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Volunteers lend a hand at Sacramento National Wildlife Refuge
A group of volunteers armed with rakes, scrub brushes and wasp spray gave the Sacramento National Wildlife complex of refuges a bit of tender loving care over the weekend.
About 50 volunteers spent Saturday morning cleaning blinds, staking pathways and repairing signs in preparation for the upcoming waterfowl hunting season.
The 18th annual Brush-Up Day is co-sponsored by the Sacramento Nartional Wildlife Refuge Complex and California Waterfowl, US Fish and Wildlife officials said.
The event brought out a number of returning volunteers, but there were also many new faces in the crowd.
"We use the refuge to hunt, so it's only right that we help out," said Tim Turnbaugh, a Southern California native stationed at Beale Air Force Base.
Turnbaugh, who was introduced to the sport by friends, has been hunting on the refuge the past three years.
Volunteers met early at the County Road 68 check station in Glenn County, before breaking into six groups and sweeping through the Delevan refuge in Colusa County and hunting areas on the Sacrament refuge, south of Willows.
Garrett Spaan, visitor services specialist with US Fish and Wildlife, said the refuge's small staff has long relied on volunteers to help prepare the grounds for fall and winter hunting.
"Volunteers save us a lot of time," Spaan said. "It would take us weeks to get the hunting areas ready for the season."
The hunting areas on Sacramento and Delevan refuges are divided into two portions — a spaced hunting area and a free roaming area. Colusa and Sutter refuges are divided into an assigned pond area and a free roaming area.
Waterfowl hunting season opens Oct. 20.
Jerry Cates, who is also stationed at Beale Air Force Base, was introduced to hunting two years.
"There is nothing like being out here at dawn to look at the wildlife," he said. "It beats any day spent in the office."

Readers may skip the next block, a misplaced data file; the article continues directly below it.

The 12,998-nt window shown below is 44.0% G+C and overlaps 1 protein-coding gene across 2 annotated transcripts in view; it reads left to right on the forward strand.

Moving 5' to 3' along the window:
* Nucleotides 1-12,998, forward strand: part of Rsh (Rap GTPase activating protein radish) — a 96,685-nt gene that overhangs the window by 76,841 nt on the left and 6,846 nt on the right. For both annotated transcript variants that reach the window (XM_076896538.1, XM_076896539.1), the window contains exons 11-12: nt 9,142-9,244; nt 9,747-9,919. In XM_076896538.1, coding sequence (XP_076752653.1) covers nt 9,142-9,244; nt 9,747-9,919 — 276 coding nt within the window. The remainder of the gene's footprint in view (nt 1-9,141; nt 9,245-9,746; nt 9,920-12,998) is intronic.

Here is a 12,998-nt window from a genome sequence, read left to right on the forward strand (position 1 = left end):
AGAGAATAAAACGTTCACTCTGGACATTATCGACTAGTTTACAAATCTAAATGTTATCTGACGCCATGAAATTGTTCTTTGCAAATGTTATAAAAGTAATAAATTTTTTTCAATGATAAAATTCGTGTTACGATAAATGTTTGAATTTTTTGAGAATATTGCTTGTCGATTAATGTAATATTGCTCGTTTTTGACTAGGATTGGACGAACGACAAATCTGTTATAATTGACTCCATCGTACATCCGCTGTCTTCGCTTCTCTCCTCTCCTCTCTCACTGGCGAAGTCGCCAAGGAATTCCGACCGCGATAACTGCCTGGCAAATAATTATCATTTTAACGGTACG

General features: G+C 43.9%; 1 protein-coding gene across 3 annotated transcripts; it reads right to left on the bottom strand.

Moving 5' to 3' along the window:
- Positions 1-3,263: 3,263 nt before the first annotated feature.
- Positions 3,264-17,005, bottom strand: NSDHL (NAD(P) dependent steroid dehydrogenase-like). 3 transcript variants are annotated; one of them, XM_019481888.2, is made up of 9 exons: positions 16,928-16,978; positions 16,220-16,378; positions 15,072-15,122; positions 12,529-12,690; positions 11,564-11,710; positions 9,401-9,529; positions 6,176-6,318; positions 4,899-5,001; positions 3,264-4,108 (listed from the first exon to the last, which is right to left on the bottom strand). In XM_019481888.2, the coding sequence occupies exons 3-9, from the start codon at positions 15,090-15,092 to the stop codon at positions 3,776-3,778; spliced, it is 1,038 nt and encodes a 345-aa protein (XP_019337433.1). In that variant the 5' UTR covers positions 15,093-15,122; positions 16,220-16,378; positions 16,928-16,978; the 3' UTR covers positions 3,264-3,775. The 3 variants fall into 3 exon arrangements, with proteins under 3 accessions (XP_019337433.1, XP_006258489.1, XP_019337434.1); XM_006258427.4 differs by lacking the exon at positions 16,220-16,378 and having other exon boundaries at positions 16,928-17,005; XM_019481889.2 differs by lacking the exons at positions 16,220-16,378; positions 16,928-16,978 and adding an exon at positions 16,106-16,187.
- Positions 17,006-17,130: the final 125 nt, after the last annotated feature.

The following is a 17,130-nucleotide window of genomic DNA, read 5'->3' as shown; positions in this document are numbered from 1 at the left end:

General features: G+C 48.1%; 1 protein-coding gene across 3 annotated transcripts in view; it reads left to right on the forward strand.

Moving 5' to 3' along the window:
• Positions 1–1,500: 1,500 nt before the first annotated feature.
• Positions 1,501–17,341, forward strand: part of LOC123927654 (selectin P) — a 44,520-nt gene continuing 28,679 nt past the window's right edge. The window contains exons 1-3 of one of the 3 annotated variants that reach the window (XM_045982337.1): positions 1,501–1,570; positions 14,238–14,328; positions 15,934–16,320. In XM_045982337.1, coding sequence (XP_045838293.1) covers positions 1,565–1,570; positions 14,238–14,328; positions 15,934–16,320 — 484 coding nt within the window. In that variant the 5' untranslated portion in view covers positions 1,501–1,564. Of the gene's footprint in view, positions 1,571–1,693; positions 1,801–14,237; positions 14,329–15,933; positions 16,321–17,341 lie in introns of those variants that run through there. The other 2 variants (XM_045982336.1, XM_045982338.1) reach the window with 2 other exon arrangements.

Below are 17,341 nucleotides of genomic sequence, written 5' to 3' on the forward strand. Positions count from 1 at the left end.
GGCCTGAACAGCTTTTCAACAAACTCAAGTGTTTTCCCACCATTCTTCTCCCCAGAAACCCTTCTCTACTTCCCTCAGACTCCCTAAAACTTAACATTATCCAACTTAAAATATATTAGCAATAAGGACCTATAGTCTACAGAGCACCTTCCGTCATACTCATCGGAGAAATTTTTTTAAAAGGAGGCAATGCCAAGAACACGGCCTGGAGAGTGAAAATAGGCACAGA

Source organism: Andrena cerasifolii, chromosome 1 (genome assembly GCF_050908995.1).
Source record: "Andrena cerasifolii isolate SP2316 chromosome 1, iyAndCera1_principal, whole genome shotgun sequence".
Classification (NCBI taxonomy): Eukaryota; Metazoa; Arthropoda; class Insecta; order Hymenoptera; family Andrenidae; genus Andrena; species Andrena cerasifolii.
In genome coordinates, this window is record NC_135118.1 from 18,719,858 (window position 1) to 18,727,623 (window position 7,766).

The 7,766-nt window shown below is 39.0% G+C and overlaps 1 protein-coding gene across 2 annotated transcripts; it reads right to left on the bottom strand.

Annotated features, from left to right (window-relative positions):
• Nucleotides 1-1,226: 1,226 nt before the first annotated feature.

Junior waterfowl hunts are planned later in the season.
Garrett Miles, 14, of El Dorado Hills took advantage of Saturday's brush up day to familiarize Lilly, his 1-year-old golden retriever, with the refuge.
This season will be Miles' first year in the sport.
"I can't wait," he said. "I plan to hunt just as soon as I get my license."
After a few hours preparing hunting areas for the season, the volunteer returned to the Visitors Center in Willows for a hunter forum to discuss current wetland habitat conditions, waterfowl population trends and hunting season regulations.
Mike Williams, of El Dorado Hills, hunted at the Delevan Refuge for the first time last year and plans to return for the season this year.
He volunteered for cleaning duty this year to help get a better feel for the hunting areas.
"This is a good way to get to know the refuge," Williams said. "It helps so when you wake up a 3 a.m. you know where you are going."
Before the hunting season gets underway, the Sacramento and Delevan refuges will celebrate their 75th and 50th anniversaries on Oct. 13.
A number of events are planned from 10 a.m. — 4 p.m. including family and children activities, heavy equipment displays, airboat demonstrations and carving demonstrations.
The winning art from the California Junior Duck Stamp Program will be on display throughout the day near the visitor center in Willows.
Volunteers will be at the auto tour platform with a spotting scopes to assist visitors with wildlife viewing.
Behind-the-scenes birdwatching tours at the Sacramento and Delevan refuges will occur on areas not typically open to the public.
Photography tours are also planned, officials said.
CONTACT Susan Meeker at 934-6800 or email@example.com.